There’s no way around it: I am a failure.
Make that a Failure, capital style.
Allow me to explain.
It was 5 years ago with a post about oysters that I started on this journey. I like to write, I love Baltimore, I sometimes take semi-appealing pictures. So I thought, “Why not create a blog?” It was a sporadic start with no real goals, deadlines, help, or vision.
But as often happens with hobbies and things done simply for the hell of it, this little part of the internet became something I wanted to spend more and more time with.
Suddenly, instead of just writing about a place I went or food I ate, I wanted to interview people, help with events, and collaborate with others. One day I found myself creating an Instagram account for this site. Another, I was having Lauren Conaway create my very first logo. Before I knew it Melinda Campbell was my editor*. Now I wanted this part of the internet to MATTER.
It’s a continuing journey, and one that is not even close to the finish of where I’d like this to go or be. And that my friends is because I’m a failure.
Here are the things that I fail at:
- In five years I’ve just started to post pieces on this site more regularly and yet I still haven’t managed to do this once a week.
- I refuse to follow the “rules” of Instagram. There’s no unifying color scheme. I don’t post 3 times a day. I don’t even post everyday.
- I have yet to brand my life. I wear what I wear and I do what I do and I don’t worry if it’s representing this website correctly.
- I don’t list this as a side hustle or part time job. It’s still just a fun thing I do.
- I don’t expect this endeavor to make me money. I actually don’t even know if I WANT it to make money.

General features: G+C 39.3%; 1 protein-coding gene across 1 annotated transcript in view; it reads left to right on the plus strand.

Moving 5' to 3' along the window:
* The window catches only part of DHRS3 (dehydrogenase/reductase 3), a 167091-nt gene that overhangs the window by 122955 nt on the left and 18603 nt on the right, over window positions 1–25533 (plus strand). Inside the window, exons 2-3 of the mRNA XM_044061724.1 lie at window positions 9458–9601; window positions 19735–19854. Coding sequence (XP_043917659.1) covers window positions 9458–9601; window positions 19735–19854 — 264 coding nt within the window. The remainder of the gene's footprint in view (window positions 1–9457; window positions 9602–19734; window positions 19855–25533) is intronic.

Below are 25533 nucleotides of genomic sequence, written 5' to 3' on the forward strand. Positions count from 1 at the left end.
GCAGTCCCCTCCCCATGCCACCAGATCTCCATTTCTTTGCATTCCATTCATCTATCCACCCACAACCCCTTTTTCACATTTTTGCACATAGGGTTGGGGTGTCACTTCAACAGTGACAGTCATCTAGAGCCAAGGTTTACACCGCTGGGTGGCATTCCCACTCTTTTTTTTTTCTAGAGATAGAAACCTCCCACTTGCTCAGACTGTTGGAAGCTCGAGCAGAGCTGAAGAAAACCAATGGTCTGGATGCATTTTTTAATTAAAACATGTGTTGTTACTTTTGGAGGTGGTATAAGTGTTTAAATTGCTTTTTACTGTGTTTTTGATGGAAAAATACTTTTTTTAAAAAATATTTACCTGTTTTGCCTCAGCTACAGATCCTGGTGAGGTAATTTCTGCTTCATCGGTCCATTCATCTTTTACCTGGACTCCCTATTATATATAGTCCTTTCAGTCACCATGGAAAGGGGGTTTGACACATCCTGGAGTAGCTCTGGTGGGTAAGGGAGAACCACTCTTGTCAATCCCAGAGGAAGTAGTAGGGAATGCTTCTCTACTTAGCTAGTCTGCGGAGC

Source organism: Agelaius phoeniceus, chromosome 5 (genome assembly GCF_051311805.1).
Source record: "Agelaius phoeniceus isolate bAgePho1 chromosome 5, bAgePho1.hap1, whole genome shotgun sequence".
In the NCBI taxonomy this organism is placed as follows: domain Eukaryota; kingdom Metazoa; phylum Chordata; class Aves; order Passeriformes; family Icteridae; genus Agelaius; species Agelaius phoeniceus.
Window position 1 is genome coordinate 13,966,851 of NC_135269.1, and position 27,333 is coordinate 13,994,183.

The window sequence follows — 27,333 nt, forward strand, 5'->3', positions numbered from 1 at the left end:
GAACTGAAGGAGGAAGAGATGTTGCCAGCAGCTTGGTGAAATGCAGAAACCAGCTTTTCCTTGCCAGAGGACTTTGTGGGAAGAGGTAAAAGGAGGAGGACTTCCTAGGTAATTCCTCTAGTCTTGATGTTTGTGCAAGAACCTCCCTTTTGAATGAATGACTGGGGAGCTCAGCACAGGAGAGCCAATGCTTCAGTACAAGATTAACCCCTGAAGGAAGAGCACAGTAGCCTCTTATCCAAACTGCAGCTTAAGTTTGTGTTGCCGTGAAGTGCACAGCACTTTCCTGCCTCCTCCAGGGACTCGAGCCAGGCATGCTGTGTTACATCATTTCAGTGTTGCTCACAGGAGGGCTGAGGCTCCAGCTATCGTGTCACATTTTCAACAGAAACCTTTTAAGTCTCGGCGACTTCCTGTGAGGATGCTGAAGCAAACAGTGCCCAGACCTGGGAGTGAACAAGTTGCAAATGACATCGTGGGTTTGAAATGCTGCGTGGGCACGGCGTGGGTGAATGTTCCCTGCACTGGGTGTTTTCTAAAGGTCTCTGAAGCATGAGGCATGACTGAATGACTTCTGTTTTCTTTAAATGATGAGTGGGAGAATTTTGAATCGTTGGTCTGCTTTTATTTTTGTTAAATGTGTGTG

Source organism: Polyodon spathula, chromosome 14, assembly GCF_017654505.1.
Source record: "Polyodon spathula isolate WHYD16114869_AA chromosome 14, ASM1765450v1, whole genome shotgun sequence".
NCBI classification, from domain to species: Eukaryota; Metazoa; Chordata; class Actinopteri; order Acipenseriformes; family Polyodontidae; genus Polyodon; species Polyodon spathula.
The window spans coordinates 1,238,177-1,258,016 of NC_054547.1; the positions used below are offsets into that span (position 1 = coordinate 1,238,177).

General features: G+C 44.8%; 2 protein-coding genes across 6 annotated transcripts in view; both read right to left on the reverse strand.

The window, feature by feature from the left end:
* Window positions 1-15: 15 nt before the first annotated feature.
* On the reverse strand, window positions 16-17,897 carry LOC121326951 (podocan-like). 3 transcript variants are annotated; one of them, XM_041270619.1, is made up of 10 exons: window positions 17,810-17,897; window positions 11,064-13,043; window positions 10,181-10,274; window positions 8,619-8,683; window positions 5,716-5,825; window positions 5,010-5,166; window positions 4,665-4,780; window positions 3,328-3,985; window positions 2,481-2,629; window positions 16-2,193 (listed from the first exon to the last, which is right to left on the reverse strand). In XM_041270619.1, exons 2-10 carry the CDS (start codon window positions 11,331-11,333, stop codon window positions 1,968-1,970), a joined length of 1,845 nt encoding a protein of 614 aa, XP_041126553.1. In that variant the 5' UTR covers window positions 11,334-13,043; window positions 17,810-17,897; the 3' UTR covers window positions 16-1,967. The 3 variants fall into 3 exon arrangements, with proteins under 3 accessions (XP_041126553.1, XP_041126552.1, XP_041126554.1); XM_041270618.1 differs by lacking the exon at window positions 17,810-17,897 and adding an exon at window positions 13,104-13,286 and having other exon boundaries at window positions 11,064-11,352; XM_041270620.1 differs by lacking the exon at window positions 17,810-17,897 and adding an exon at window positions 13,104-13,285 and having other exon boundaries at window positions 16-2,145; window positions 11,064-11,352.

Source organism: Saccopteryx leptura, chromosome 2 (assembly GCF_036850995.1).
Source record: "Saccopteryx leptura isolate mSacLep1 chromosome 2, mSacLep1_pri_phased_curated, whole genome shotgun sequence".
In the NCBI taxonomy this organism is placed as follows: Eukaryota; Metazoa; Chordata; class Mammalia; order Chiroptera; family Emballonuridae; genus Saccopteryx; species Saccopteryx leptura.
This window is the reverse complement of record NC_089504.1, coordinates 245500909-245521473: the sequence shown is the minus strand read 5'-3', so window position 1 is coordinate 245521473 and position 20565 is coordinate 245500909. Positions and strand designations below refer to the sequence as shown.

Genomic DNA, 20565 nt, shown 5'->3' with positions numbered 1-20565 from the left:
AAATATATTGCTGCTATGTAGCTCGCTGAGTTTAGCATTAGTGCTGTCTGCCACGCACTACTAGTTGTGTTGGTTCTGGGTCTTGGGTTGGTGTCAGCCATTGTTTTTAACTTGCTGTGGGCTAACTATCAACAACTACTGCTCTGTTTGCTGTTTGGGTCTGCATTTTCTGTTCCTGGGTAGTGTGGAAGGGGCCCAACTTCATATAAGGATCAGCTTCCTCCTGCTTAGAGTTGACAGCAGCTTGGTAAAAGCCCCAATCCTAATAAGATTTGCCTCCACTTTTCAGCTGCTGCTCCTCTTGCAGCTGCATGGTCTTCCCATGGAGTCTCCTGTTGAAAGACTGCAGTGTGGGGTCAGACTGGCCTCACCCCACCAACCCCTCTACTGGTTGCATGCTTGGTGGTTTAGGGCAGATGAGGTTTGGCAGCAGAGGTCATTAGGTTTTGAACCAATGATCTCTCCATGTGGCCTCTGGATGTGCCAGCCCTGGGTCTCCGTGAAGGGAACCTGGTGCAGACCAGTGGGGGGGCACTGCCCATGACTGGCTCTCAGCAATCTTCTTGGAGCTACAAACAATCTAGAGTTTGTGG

- I haven no professional photography equipment. No lights, no camera except my phone and sometimes an old point and shoot I have.
- I have no idea what I’m doing. Therefore, I just do things and hope they work out.
- I told myself to publish this piece yesterday but didn’t finish it in time. (*This also means my editor has not been able to see it before publishing. Like really?!?)
But my two biggest fails are the following:
I don’t believe in myself. I compare myself and my outcomes to the outcomes of others. Basically, I fail at being my own biggest fan.
This has affected my success more than any of the other fails listed.
My lack of belief in my vision and ability has prevented me from asking for interviews or attempting to hold my own events. When I have asked and received a “No” I have compared my small beginnings to those with established sites and tell myself my failing is inevitable. On my worst days, those when I tried to network and was ignored, when I reached out to a “freelance community” to get ghosted, I tell myself it is because I am of no consequence and importance.
‘If I had the following of “X” then I’d get better responses.’
‘If I looked like “Y” then people would want to read what I have to say.’
And so I am a failure.
But the great thing is: That’s okay! So is everyone else!
Seriously, somehow we all manage to forget that the fails are more important than the successes. I know I ALWAYS forget this. It’s why I’m so hard on myself. I know what I want, how I envision things to be, and when they don’t occur the moment I think of them I beat myself up over it. (We can also blame my Aries/Taurus cusp traits for that!)
Do I remind myself that I am making different decisions than others, ones that fit my life and my vision and my goals? No. Do I enjoy and celebrate the fact that I have met some amazing people and have fantastic partnership in the works? No. I didn’t.
Because I was a failure at being my own biggest fan.
But hopefully, not any more!
What could just B more successful?
Shout out to Mowgli of Mowgli Art who inspired this piece of writing. If you don’t know who he is, you will. Feature coming on this dope artist in July.